Blazing SSD speeds
Unreal performance up to 1TB in size
Samsung's 970 EVO Plus brings blistering read and write speeds, a competitive price, and a 5-year warranty, which altogether is an impressive package. Sizes start at 250GB and go up to 1TB.
Lenovo's ThinkPad T490 is a solid choice for a 14-inch business Ultrabook thanks to gorgeous WQHD display option, comfortable keyboard, generous port selection, dedicated GPU option, and a slim and light build. Along with SSD upgrade, RAM can also be upgraded.
14-inch business Ultrabook
Durable laptop with a knockout display
The ThinkPad T490 has been slimmed down and has lost its modular battery, but it's still undeniably an impressive Ultrabook. The WQHD is outstanding, the keyboard and touchpad are as good as ever, and there are a ton of ports to work with.
To make the upgrade process easier and less risky, consider investing in some of these affordable PC tools, and don't forget about Macrium Reflect and an external enclosure for those who want to clone drives.
ElecGear M.2 PCIe enclosure (opens in new tab) ($50 at Amazon)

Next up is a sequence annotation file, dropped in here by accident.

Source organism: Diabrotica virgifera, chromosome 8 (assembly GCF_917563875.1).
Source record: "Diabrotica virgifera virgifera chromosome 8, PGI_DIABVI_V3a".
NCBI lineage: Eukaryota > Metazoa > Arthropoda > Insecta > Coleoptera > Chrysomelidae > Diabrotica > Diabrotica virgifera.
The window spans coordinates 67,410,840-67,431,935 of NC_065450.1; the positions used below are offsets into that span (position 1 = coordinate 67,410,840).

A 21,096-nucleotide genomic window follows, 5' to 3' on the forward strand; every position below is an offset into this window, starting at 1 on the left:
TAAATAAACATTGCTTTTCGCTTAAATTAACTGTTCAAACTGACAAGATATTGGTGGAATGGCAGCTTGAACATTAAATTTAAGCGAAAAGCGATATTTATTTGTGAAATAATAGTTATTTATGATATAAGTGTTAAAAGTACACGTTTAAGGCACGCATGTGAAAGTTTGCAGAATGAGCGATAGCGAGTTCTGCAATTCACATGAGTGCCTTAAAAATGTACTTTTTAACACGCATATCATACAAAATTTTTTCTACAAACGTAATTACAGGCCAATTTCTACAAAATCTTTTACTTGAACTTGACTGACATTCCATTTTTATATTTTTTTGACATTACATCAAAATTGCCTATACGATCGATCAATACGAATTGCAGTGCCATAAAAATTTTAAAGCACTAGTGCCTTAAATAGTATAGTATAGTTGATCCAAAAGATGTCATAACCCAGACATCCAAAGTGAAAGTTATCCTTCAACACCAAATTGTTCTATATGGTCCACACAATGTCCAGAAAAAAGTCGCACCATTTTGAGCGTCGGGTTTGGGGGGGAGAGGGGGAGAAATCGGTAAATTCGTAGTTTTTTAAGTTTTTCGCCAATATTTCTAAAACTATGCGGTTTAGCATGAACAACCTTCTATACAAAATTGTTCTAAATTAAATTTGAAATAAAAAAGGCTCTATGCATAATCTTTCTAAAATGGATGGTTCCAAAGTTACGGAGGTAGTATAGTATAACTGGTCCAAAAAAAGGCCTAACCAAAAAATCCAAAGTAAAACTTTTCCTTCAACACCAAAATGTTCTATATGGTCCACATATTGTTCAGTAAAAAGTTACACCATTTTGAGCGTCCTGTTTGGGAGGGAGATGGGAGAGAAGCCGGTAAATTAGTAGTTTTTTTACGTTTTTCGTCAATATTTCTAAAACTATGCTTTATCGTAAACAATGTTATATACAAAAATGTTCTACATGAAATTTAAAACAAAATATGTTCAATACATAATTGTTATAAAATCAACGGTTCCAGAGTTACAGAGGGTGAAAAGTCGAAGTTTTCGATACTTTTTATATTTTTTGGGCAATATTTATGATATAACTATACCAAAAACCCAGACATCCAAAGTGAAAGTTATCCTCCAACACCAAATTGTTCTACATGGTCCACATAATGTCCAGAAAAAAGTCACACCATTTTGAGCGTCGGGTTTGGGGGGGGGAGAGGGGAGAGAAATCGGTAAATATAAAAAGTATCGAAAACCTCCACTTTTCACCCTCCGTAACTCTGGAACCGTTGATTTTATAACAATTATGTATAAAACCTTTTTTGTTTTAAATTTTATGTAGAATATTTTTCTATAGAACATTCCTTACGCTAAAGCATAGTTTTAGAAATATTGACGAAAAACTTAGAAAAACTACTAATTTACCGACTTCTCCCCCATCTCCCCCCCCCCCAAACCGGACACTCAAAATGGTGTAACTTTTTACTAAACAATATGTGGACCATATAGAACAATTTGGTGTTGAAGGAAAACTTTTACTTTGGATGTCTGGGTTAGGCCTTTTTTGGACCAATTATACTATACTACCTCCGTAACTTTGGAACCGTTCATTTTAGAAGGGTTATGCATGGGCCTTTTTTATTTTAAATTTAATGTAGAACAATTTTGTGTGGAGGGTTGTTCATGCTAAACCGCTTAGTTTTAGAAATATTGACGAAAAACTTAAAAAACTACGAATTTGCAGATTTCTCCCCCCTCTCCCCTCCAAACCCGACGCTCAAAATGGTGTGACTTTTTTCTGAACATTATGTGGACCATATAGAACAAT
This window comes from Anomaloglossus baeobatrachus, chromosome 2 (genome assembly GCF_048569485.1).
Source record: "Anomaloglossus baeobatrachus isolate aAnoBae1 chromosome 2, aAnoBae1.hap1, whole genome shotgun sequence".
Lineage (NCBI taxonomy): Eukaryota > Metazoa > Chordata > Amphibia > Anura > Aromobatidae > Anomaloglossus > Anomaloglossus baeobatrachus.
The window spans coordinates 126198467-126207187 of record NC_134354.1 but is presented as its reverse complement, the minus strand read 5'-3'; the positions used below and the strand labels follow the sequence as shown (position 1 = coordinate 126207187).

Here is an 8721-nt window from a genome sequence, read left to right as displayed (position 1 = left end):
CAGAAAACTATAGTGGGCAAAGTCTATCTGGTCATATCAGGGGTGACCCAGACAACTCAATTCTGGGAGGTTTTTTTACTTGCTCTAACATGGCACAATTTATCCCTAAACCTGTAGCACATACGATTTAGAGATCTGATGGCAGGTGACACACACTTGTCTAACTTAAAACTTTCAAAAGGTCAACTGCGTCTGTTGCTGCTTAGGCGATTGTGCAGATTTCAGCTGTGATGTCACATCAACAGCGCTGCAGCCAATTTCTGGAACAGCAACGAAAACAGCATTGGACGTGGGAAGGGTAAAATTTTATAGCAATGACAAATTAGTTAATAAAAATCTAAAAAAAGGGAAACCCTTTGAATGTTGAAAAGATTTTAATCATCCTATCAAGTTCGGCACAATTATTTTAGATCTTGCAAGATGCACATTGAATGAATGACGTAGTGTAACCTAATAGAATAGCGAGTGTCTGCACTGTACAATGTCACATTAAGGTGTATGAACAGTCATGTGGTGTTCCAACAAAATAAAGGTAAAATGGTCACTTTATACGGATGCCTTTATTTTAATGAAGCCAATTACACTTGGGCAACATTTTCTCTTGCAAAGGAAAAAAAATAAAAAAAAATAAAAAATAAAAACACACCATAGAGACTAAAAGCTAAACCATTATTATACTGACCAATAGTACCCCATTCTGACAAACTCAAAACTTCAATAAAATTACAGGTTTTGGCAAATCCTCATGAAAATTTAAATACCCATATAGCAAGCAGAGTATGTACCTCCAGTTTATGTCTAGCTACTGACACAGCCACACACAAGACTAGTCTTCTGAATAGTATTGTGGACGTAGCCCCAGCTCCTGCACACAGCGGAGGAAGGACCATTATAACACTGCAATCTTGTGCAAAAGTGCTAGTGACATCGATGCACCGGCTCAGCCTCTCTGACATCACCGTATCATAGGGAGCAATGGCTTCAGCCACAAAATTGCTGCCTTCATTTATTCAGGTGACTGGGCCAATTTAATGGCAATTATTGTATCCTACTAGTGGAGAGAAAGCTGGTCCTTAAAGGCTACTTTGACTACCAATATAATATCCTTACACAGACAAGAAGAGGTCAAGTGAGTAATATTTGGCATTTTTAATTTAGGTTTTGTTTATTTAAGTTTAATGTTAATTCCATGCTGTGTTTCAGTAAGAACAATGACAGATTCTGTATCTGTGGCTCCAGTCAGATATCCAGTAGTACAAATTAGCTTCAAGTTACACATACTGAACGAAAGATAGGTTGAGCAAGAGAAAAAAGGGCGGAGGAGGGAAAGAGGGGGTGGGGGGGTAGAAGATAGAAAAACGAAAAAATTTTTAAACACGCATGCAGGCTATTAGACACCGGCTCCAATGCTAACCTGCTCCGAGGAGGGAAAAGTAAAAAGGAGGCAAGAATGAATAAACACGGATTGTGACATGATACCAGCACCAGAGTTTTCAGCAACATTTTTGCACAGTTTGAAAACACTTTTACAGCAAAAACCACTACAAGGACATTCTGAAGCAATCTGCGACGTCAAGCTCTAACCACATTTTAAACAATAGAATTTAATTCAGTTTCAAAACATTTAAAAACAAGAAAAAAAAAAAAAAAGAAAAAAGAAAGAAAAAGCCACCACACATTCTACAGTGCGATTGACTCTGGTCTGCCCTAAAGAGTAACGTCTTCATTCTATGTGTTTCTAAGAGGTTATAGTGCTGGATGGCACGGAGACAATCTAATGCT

If you're cloning the original SSD to the new SSD, an external enclosure is needed. This option from ElecGear fits M.2 PCIe NVMe SSDs and can connect back to your ThinkPad T490 with USB-C or USB-A.
Macrium Reflect 7 (Free at Macrium)
We've had success cloning drives with Macrium Reflect 7, and have even written a complete guide on how to use it properly. A free edition is available, but you can purchase a full edition with a bunch more features for those who truly take backups seriously.
ORIA PC toolkit (opens in new tab) ($33 at Amazon)
Having the proper gear to work on your PC will always make the job much easier. Here you get a plethora of tools contained in a portable case.
Rosewill anti-static wristband (opens in new tab) ($7 at Amazon)
Static electricity can damage sensitive PC parts, so remove the risk with an anti-static wristband. Fasten it around your wrist and clip it onto your PC for peace of mind.
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Cale Hunt is formerly a Senior Editor at Windows Central. He focuses mainly on laptop reviews, news, and accessory coverage. He's been reviewing laptops and accessories full-time since 2016, with hundreds of reviews published for Windows Central. He is an avid PC gamer and multi-platform user, and spends most of his time either tinkering with or writing about tech.